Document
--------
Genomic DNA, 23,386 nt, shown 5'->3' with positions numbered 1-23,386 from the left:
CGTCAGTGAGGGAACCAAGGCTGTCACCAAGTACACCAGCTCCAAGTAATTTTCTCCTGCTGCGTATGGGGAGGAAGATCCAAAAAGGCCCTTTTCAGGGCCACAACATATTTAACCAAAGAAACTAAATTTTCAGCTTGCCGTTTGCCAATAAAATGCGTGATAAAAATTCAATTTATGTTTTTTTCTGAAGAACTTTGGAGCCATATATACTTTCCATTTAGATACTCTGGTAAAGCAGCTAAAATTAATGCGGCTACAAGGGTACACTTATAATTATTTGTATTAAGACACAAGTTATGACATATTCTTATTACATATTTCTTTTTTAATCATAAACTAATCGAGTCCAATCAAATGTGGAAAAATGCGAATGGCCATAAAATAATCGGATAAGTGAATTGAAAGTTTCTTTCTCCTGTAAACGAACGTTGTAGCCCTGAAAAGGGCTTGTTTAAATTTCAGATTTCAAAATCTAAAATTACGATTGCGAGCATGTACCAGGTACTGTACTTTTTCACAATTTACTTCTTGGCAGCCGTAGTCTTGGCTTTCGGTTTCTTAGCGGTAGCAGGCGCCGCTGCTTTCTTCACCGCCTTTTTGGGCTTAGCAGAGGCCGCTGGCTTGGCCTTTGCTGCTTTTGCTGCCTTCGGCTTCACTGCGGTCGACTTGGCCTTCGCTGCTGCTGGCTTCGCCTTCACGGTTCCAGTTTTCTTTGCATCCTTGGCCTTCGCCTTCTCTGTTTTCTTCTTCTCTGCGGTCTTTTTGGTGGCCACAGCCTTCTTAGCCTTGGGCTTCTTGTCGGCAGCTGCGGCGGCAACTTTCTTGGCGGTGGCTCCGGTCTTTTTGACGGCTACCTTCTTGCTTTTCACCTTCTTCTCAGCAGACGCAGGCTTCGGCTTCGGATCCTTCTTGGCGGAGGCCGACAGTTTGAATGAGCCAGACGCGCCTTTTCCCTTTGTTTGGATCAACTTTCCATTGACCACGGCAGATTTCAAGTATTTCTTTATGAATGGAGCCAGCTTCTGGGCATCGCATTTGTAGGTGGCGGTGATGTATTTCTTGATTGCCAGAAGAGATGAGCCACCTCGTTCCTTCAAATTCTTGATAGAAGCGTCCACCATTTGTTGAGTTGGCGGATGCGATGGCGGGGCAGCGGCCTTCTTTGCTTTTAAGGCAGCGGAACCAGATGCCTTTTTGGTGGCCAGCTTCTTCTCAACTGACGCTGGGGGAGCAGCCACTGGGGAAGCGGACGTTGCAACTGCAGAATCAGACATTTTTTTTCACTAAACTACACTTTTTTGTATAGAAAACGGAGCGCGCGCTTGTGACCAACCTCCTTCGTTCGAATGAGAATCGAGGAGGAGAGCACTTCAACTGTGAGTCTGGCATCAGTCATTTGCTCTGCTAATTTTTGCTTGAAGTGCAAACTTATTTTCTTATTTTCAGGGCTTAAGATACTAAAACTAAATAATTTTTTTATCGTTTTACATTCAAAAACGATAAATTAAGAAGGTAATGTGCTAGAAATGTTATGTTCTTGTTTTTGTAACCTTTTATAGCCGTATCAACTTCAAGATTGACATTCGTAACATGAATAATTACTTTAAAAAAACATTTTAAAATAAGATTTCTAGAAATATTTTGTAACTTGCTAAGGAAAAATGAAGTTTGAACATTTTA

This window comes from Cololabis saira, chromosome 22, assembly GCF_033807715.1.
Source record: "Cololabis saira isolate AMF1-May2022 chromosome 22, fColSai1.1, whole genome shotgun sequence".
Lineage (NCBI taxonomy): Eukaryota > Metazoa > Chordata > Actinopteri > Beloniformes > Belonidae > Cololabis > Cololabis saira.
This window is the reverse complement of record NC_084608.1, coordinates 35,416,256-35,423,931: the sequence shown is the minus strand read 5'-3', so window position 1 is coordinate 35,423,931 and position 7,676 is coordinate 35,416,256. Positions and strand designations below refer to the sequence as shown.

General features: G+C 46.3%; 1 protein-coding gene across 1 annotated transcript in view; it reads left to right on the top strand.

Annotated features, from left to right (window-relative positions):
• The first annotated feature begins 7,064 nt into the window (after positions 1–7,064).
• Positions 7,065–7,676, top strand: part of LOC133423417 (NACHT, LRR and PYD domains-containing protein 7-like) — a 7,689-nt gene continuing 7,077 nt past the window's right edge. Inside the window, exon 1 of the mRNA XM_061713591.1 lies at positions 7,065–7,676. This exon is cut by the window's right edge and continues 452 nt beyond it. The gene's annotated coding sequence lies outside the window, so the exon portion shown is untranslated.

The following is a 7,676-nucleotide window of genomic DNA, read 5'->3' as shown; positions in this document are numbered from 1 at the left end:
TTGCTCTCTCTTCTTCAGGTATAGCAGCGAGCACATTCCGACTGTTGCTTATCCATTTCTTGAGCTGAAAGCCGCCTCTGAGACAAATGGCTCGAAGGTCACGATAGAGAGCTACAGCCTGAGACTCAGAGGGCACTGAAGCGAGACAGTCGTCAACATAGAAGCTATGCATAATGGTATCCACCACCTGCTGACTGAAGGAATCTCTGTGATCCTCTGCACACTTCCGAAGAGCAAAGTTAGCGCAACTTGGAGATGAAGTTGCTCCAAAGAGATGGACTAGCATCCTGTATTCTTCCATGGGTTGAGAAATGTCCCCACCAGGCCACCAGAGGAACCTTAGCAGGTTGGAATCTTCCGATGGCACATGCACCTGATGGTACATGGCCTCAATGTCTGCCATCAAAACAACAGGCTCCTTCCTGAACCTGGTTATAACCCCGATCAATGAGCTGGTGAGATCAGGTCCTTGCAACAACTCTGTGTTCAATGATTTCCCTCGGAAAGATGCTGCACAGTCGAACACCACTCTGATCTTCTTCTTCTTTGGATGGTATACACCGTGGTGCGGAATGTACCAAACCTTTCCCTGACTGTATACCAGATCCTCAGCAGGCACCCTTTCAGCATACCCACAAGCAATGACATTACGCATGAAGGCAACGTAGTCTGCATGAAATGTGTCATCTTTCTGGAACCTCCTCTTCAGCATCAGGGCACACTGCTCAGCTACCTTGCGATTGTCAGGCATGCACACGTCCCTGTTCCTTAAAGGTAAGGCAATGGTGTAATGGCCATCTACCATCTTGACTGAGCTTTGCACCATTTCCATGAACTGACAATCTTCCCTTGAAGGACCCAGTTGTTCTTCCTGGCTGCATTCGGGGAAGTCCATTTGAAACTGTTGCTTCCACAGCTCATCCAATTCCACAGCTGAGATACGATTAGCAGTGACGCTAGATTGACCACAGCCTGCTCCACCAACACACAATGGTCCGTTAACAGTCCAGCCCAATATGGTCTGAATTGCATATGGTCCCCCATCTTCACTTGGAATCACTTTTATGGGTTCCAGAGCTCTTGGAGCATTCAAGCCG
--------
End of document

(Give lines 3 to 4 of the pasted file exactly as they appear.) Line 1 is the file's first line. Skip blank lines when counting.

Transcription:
This window comes from Cololabis saira, chromosome 22, assembly GCF_033807715.1.
Source record: "Cololabis saira isolate AMF1-May2022 chromosome 22, fColSai1.1, whole genome shotgun sequence".